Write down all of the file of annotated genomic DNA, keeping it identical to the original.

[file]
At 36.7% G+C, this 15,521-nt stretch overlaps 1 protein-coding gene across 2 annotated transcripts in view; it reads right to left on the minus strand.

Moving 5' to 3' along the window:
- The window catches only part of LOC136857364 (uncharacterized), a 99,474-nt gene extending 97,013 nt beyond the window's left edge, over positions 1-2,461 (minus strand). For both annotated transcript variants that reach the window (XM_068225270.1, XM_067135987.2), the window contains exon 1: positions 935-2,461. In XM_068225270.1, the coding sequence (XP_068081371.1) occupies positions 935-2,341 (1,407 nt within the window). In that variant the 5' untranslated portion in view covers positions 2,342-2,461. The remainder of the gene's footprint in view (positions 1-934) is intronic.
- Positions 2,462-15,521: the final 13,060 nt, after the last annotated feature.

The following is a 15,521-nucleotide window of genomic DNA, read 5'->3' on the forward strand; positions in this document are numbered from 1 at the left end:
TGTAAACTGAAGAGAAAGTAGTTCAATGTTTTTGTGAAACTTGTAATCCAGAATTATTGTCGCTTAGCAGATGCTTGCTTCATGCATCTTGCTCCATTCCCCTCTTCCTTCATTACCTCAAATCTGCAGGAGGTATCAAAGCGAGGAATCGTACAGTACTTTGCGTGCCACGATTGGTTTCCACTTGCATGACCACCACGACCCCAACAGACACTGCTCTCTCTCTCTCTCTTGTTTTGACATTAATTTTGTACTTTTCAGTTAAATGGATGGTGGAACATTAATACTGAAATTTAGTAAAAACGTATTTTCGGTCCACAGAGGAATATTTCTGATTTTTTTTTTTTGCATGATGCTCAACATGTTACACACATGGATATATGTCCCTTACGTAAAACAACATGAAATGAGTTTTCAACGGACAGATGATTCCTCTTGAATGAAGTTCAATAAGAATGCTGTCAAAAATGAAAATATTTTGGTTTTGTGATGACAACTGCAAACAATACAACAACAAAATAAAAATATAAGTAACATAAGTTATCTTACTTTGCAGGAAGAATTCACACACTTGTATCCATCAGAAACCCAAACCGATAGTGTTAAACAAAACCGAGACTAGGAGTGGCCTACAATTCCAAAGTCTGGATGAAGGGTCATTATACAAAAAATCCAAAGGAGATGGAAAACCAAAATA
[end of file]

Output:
At 36.7% G+C, this 15,521-nt stretch overlaps 1 protein-coding gene across 2 annotated transcripts in view; it reads right to left on the minus strand.

Moving 5' to 3' along the window:
- The window catches only part of LOC136857364 (uncharacterized), a 99,474-nt gene extending 97,013 nt beyond the window's left edge, over positions 1-2,461 (minus strand). For both annotated transcript variants that reach the window (XM_068225270.1, XM_067135987.2), the window contains exon 1: positions 935-2,461. In XM_068225270.1, the coding sequence (XP_068081371.1) occupies positions 935-2,341 (1,407 nt within the window). In that variant the 5' untranslated portion in view covers positions 2,342-2,461. The remainder of the gene's footprint in view (positions 1-934) is intronic.
- Positions 2,462-15,521: the final 13,060 nt, after the last annotated feature.

The following is a 15,521-nucleotide window of genomic DNA, read 5'->3' on the forward strand; positions in this document are numbered from 1 at the left end:
TGTAAACTGAAGAGAAAGTAGTTCAATGTTTTTGTGAAACTTGTAATCCAGAATTATTGTCGCTTAGCAGATGCTTGCTTCATGCATCTTGCTCCATTCCCCTCTTCCTTCATTACCTCAAATCTGCAGGAGGTATCAAAGCGAGGAATCGTACAGTACTTTGCGTGCCACGATTGGTTTCCACTTGCATGACCACCACGACCCCAACAGACACTGCTCTCTCTCTCTCTCTTGTTTTGACATTAATTTTGTACTTTTCAGTTAAATGGATGGTGGAACATTAATACTGAAATTTAGTAAAAACGTATTTTCGGTCCACAGAGGAATATTTCTGATTTTTTTTTTTTGCATGATGCTCAACATGTTACACACATGGATATATGTCCCTTACGTAAAACAACATGAAATGAGTTTTCAACGGACAGATGATTCCTCTTGAATGAAGTTCAATAAGAATGCTGTCAAAAATGAAAATATTTTGGTTTTGTGATGACAACTGCAAACAATACAACAACAAAATAAAAATATAAGTAACATAAGTTATCTTACTTTGCAGGAAGAATTCACACACTTGTATCCATCAGAAACCCAAACCGATAGTGTTAAACAAAACCGAGACTAGGAGTGGCCTACAATTCCAAAGTCTGGATGAAGGGTCATTATACAAAAAATCCAAAGGAGATGGAAAACCAAAATA